Go See – Tel Aviv: Anselm Kiefer ‘Shevirat Ha-Kelim (the breaking of the vessels)’ at Tel Aviv Museum of Art through April 30, 2012January 21st, 2012
To inaugurate the Herta and Paul Amir building of the Tel Aviv Museum of Art, German artist Anselm Kiefer has created a site specific exhibition in the 9,000 square foot special exhibition gallery. Shevirat Ha-Kelim (the breaking of the vessels) is a continuation of the artist’s exploration of Jewish tradition and mysticism, which the artist has been working with since the 1970s. Both older and more recent works, mostly from the artist’s private collection, will be on exhibition, including an array of painting, sculpture, woodcuts, and installation.
The actual installation of Shevirat Ha-Kelim is a lead bookcase with glass shards spilling out onto the gallery floor. The piece references the Kabbalistic philosophy, representing the displacement and shattering of the original ten vessels that contained God’s light. When the vessels were broken, only the virtues of Will, Wisdom, and Understanding remained while those pertaining to spiritual, moral, aesthetic, and material values were broken.
Anselm Kiefer, Arat (2011). Oil emulsion, acrylic, chalk and lead boat on canvas.
The works in Shevirat Ha-Kelim are richly textured, following the biblical texts and stories that inspired them. Heavy in metaphor and material, Kiefer’s works embody the physicality of conflict—historical and personal, old and new. However, the works’ intent is not to focus on this tension, instead their creation and exhibition act as a point of reconciliation. The installations East-West Diwan and the show’s namesake Shevirat Ha-Kelim are examples of this attempt to recognize and perhaps unify the unnecessary lines often drawn by culture and history.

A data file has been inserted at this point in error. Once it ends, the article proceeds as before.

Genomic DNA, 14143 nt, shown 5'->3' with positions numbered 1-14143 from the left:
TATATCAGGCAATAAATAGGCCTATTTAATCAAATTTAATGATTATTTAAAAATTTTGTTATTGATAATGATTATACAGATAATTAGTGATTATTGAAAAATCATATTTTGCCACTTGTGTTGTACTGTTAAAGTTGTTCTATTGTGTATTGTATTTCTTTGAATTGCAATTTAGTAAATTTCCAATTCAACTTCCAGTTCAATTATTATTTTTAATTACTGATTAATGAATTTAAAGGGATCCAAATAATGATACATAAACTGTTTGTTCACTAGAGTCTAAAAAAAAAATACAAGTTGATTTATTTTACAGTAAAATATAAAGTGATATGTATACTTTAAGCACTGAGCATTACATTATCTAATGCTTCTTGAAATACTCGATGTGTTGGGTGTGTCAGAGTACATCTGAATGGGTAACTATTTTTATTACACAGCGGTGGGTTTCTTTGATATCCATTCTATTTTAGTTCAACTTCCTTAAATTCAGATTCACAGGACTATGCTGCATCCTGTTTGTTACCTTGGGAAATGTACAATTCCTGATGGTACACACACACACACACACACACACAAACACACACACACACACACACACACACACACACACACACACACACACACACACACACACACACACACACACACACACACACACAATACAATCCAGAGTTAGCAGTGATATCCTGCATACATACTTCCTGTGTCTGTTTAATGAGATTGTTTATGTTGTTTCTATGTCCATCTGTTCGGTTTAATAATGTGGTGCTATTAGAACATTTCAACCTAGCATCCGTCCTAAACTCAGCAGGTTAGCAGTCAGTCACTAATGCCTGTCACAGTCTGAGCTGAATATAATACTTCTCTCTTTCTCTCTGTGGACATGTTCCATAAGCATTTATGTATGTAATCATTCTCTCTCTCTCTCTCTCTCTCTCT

Shevirat Ha-Kelim was organized by the artist and the late Professor Mordechai Omer, Director and Chief Curator of the Tel Aviv Museum of Art, who passed away before the project was fully realized. Omer is known for commending Mr. Kiefer’s ability to confront German history and the atrocities of WWII through his work’s engagement of Jewish themes.
– J. Schwartz